MRP hails web-style grid 'SuperNode'
A new high-voltage direct current (HVDC) hub design has been unveiled by developer Mainstream Renewable Power (MRP) that could clear the way for construction of cost-cutting "meshed" renewable energy supergrids.
The company's "SuperNode" concept will make it possible for electricity to be collected from wind and solar farms and "intelligently" routed over long distances by transmission system operators (TSOs) to major urban centres, using a model derived from the World Wide Web.
"This is going to do for electricity what the internet has done for data over the past 15 years," claims MRP head of technology Joe Corbett.
“The really exciting thing about SuperNode is it uses a combination of technologies which are available today so this is something which can be put to work relatively quickly. It’s not a pie in the sky concept."
Electricity systems currently use "point to point" transmission lines, carrying power from generation project to consumer – a system architecture that has historically been prone to cost inefficiencies and reliability issues.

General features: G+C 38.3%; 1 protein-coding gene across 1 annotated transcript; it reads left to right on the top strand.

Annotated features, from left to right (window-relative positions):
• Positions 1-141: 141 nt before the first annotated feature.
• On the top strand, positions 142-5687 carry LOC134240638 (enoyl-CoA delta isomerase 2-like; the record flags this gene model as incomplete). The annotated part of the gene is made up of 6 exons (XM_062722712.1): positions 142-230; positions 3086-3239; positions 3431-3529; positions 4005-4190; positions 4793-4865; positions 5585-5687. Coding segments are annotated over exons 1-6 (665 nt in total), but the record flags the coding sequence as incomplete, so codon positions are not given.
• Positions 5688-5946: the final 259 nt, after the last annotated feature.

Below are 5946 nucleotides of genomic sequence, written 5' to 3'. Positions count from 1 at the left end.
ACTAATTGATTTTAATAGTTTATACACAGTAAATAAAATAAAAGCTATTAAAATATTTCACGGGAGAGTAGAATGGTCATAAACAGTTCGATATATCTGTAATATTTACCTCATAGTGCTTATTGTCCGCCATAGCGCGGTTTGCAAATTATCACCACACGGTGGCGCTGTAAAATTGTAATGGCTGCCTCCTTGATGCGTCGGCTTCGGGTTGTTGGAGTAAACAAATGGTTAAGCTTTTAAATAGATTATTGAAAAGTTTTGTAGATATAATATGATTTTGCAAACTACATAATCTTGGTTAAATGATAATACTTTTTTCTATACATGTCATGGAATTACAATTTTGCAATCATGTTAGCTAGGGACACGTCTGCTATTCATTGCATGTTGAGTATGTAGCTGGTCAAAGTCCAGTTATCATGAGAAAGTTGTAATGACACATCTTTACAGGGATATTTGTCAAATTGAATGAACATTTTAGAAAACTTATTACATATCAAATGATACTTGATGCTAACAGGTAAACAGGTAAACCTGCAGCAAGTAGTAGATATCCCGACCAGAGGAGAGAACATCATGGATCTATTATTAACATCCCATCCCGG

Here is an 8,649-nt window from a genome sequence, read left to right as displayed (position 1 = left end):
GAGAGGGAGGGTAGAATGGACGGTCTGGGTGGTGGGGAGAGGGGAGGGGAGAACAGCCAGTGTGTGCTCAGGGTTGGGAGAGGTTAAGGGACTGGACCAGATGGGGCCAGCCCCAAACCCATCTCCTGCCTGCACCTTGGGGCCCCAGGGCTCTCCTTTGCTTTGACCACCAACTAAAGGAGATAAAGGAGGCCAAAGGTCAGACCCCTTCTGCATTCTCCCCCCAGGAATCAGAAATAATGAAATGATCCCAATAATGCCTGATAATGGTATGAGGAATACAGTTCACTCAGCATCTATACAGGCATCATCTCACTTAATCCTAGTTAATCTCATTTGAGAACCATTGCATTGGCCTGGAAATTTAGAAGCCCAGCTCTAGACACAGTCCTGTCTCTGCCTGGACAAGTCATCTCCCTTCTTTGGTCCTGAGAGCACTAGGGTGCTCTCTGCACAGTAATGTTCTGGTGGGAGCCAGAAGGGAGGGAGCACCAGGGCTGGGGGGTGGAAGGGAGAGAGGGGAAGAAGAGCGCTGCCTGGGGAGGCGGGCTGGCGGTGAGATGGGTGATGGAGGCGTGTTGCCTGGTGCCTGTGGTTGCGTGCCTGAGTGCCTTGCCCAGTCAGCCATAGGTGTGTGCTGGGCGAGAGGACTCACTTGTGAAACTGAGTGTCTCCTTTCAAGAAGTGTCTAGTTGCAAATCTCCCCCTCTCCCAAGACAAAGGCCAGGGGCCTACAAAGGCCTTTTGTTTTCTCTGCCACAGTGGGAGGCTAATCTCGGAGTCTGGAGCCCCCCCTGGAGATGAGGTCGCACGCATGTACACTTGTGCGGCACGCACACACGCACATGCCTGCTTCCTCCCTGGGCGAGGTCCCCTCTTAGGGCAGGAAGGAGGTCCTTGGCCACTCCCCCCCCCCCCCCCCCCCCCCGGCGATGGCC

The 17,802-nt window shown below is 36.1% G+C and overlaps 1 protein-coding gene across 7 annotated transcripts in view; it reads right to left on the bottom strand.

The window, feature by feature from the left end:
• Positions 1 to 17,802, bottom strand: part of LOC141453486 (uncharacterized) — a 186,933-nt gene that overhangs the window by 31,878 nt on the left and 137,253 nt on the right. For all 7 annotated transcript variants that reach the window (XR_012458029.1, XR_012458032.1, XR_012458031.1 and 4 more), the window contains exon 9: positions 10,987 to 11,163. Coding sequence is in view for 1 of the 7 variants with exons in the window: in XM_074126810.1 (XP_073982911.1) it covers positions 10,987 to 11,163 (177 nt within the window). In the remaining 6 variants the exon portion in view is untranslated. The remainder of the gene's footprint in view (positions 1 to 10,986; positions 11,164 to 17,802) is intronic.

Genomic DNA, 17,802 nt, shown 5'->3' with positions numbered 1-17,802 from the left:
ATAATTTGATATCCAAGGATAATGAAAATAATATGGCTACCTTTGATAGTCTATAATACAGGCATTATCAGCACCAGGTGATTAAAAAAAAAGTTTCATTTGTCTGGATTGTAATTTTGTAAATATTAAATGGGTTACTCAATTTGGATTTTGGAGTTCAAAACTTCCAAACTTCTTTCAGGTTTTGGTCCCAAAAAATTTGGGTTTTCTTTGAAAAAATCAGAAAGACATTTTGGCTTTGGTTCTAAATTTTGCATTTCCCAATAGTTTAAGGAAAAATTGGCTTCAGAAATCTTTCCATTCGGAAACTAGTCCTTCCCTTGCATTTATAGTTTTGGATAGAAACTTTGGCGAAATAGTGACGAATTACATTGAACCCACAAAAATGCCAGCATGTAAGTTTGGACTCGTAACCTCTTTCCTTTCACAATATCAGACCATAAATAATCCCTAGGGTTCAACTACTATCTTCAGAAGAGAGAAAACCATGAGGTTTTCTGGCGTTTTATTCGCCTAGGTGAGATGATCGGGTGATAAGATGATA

The SuperNode – a three-dimensional model of which was released today – is designed to reroute power production when an export cable goes down, rather than the electricity being generated having "nowhere to go", says Corbett, while also allowing for HVDC transmission over very long distances without economics-undermining losses.
"Ultimately this is about consumers getting access to the cheapest electricity possible. Households can power their homes from a solar plant in Spain when the sun is shining and then from a wind farm in the North Sea when the wind is blowing," he says.
"Today if a generation plant goes down, the TSO gets back-up power from the next most expensive plant. The SuperNode does the opposite; it will seek out the cheapest available power."
The SuperNode concept could also revolutionise thinking on back-up electricity generation plants, with the grid using the built-in redundancy of meshed transmission so that utilities would not be stuck paying for large power stations sitting idle due to system faults or down-time.
MRP has a global renewable energy development pipeline of some 19GW including just under 8GW of offshore wind projects in England, Scotland and Germany with 4.45GW of secured grid connections.
The company is on track to build more than 1GW of wind and solar projects across four continents this year.